2017 brought VR cameras to everyone — in 2018 they might even use them
It’s been an exciting decade for video and still-photography cameras, but if we were to sum 2017 up as anything, it would be the year that virtual reality (VR) cameras became accessible to a much broader “prosumer” and consumer market. Previously, fliming footage in full 3D 360-degree VR was limited to those with deep pockets. VR cameras were the domain of movie studios and Silicon Valley startups hoping to define the new media. It required the funds of the super-rich, remaining wildly out of reach for office and home users.
But 2017 saw some significant changes on this front. Facebook introduced Surround 360, a family of VR cameras for licensing, not for sale, to partners to help get this technology into the hands of average Facebook users. At Humaneyes Technologies, we launched the Vuze VR Camera, the first consumer-focused VR video camera with a price below $ 1,000. The industry also saw the introduction of a middle tier, with Insta360 Pro hovering around $ 3,500 that allows for live streaming in full VR.
What’s gone wrong
Despite this move toward consumer friendliness, 2017 was not a healthy year for consumer adoption. There were several reasons for this, but one of the biggest is continued consumer confusion between VR 360-degree video, VR 180-degree video, and 2D 360 video. There are cameras on the market that support all of these options, and it’s nothing short of overwhelming for consumers struggling to understand this new market. Even worse, some companies are lending to this confusion by marketing 2D 360 degree cameras as “virtual reality” devices. With new technology, keeping things crystal clear for consumers is essential if we’re to see adoption. As an industry, we’re failing to maintain the standards that ensure that.
We also saw the exit of a major company. Nokia discontinued the OZO unexpectedly in October, and in doing so, seemingly left the VR camera market. While this wasn’t a consumer-level device (originally retailing at $ 60,000), Nokio’s exit is a symptom of the most prominent struggle the VR industry faces: the slow adoption of VR technology, and specifically, headsets.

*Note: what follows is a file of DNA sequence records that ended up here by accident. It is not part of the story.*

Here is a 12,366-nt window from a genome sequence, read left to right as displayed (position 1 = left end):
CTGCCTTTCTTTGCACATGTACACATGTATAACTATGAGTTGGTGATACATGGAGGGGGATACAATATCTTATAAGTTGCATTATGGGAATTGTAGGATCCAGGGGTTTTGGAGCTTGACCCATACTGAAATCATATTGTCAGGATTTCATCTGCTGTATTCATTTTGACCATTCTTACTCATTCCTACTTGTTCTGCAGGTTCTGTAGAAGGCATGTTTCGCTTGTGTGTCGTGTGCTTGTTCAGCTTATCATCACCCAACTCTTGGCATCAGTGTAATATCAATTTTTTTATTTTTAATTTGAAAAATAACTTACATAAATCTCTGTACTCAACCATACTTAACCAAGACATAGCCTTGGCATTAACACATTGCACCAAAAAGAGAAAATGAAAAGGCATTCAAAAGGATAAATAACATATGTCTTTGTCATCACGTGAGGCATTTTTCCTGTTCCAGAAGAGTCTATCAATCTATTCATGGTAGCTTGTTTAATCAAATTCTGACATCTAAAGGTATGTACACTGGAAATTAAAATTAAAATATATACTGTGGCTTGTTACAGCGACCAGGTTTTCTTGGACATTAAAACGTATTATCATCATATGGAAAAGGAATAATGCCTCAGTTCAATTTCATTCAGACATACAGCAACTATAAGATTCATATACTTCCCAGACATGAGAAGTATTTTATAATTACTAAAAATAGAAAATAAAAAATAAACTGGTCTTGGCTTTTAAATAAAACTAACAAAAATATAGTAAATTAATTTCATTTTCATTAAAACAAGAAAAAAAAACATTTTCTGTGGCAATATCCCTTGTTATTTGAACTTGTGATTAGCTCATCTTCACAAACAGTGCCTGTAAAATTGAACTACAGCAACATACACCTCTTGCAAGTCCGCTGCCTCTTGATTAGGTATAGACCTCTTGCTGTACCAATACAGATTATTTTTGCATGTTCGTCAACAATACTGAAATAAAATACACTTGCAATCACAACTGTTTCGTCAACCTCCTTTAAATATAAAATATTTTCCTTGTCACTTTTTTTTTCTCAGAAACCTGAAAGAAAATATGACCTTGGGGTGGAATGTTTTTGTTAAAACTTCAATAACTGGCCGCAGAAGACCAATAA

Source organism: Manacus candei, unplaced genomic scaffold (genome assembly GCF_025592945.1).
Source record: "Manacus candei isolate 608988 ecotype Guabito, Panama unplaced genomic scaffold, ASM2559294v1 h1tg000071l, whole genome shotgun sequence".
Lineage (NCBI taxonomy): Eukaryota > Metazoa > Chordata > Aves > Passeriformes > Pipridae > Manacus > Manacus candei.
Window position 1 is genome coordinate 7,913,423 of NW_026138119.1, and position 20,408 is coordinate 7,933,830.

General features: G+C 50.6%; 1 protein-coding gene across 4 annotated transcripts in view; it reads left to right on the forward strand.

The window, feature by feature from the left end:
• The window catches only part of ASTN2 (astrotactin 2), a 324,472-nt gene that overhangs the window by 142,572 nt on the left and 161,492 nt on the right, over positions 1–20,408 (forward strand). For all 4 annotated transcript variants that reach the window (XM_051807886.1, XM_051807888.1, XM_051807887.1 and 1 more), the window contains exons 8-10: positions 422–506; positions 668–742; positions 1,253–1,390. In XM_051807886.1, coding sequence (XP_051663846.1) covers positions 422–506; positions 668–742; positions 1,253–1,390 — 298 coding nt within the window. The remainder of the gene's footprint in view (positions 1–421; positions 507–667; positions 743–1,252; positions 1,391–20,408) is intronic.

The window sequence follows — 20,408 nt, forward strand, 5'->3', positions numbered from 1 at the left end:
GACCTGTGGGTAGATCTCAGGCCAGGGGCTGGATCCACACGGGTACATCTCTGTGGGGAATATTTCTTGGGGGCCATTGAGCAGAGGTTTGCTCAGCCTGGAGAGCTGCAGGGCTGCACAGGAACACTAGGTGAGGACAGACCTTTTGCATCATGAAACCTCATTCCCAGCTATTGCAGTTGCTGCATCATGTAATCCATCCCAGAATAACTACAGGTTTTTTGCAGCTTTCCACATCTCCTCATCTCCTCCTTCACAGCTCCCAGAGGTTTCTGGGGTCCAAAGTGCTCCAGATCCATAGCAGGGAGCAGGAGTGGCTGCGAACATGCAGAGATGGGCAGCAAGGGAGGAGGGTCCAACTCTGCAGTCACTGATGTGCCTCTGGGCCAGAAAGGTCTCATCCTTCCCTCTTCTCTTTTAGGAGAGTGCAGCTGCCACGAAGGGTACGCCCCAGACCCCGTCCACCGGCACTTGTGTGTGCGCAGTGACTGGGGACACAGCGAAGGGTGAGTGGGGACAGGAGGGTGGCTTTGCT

While VR experiences can be mind-blowing, getting consumers to try them — and then commit to the investment in their own homes — has proven more challenging than optimists and evangelists might have expected. This problem has only been compounded by the varying quality of VR experiences available, with some hardware offering fully immersive adventures, but others are offering headsets that won’t even provide for menu selections without taking the headset off. This fragmentation of the market provides for a wide variety of prices to entice consumers into a purchase, but it means that lower-priced experiences will pale in comparison to the more expensive options.
Hope for the future
It’s possible that soon, even in 2018, we’ll see a more level mid-tier emerge in VR headsets with the release of Oculus Santa Cruz and similar standalone devices. But even then, we’ll have to overcome the other challenge we face as an industry: quality content. If the market for true VR cameras can overcome its current obstacles, that of limited headset utilization, the level of consumer-created quality content will grow with it. VR video is still waiting for its YouTube revolution, but as long as consumer adoption can increase to support it, such a revolution isn’t a question of “if” but “when.”
Fortunately, things seem to be on track for more consumers to have their first experiences with VR than ever in 2018. The uses of VR in training and education are multiplying, and as a result, giving many people their first real VR moments. The more the public encounters VR outside of their homes, the more they’re likely to welcome it in.
We are also seeing growth in the 180 VR camera market, which is excellent for introducing users to exploring their creativity in VR, and will only lead to an interest in more immersive 360-degree experiences as the industry grows.
Consumer behavior has changed in recent years, shifting from still photographs to videos thanks to services like SnapChat, YouTube, and live streaming video. We firmly believe that the next evolution — the apparent evolution — is immersive videos created in VR. As an industry, we’re shaping consumer habits to empower anyone to relive moments as close to real life as possible. And we’re on track to do just that, as long as we focus on removing barriers to consumer adoption in the year ahead.
This article originally appeared in Virtual Reality Reporter.
Jim Malcolm brings more than two decades of imaging, virtual reality, and consumer products experience to his role as General Manager, North America, at Humaneyes.